|Index||3 reviews in total|
*** This review may contain spoilers ***
****SPOILERS**** Fugitive from justice Dr. Richard Kimble, David
Janssen, has worn out at least two dozen pairs of shoes running from
the long arm of the law since he escaped four years ago when the train
that was taking him to get executed in the Indiana State death house
derailed. Now undercover as a truck driver in Tucson Arizona Kimble
sees a news article with photo included of this one armed man Fred
Johnson, Bill Raisch, who was arrested in L.A for tearing a ginmill
apart and putting a number of it's customers, including the bartender
owner, into the hospital. Quiting his job and heading down to L.A
Kimble plans to expose Johnson,the one armed man, as his wife's killer
whom Kimble was unjustly convicted of murdering.
It's when L.A court stenographer Jean Carlisle, Diane Baker, spots Let. Philip Gerard, Barry Morse,in the L.A police station where Johnson is being held she realizes that the whole thing,Johnson's rampage and arrest, is a set-up by Let. Gerard and the LAPD to catch Kimble when he comes to the station to both give himself up and point out Johnson as his wife Helen's murderer. Tipped off by his sister Donna,Jackie Scott, back in Stafford Indiana where Jean, who called Donna about her brother being set up, also comes from Kinble still plans to take his chances and go to the police station and turn himself in just to finally confront his wife's killer and prove to the court police and himself that he's an fact an innocent man.
It's just then when Jonson is about to be interrogated by the police that shyster lawyer Art Howel, Michael Constantine, drops in with Johnson's bail money,$3,000.00, setting him free before Kimble has a chance to both expose him and at the same time prove his innocence! Now on the run or on the road again Kimble with the help of Jean, who's scandal riddled family back in Stafford the Kimble's took in and helped, try to track down Johnson and get him to talk to the police about what he knows about the circumstances behind Kimble wife's murder! That's if they can find Johnson before the police and Let. Gerard find Dr. Richard Kimble!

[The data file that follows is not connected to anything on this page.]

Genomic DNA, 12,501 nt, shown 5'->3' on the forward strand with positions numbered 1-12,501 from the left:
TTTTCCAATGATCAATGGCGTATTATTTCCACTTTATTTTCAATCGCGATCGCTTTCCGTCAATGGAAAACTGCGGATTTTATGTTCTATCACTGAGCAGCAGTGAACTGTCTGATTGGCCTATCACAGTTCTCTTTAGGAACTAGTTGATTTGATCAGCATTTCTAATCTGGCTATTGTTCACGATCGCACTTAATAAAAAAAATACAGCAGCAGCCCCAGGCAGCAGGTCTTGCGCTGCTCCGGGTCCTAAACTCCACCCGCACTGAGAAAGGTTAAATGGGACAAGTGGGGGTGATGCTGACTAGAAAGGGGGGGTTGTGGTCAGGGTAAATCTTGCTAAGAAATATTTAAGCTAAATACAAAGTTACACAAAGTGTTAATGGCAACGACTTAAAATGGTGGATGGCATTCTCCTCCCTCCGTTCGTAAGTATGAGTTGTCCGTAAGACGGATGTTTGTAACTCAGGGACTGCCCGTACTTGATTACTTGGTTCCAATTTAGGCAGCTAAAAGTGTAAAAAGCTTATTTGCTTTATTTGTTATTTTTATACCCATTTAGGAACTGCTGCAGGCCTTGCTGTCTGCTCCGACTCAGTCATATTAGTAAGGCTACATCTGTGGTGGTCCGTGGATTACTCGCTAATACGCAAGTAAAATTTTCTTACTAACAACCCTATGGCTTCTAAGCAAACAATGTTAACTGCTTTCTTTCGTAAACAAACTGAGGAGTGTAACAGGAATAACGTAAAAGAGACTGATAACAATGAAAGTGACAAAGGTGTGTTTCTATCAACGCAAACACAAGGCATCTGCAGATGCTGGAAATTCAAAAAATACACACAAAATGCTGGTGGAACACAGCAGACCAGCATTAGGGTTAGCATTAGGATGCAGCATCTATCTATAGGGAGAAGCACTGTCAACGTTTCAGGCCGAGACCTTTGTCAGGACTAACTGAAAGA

***SPOILERS*** Johnson in desperate need of money gets carried away when his lawyer Howel tells him he plans to shake down the person who paid his bail for an extra $50,000.00. Instead of going along and splitting the cash with Howel Johnson murders him and then plans to travel to Stafford and collect it himself from the person behind this whole scheme who's, from what Howel brought out before he was murdered by Johnson, a very dear and close friend to the both Kimble and Carlisle families! With the walls of justice and Lt. Gerard quickly closing in on him Kimble in a least desperate attempt to prove his innocence plans to get back to Stafford where he knows that the one armed man Fred Johnson is heading for in order to get the money from the person who sprung him is at! That's if Let.Gerard and the LAPD don't get Kimble first before he ever leaves town!
This is part 1 of the 2 part final episode, and does not disappoint.
Fred Johnson, the one-armed man, is arrested in Los Angeles for busting
up a bar, and the publicity brings Kimble and Gerard to town. Kimble
has a hidden ally, Jean Carlisle from Stafford, a court stenographer
who often works at police headquarters. He barely escapes a difficult
trap with her help.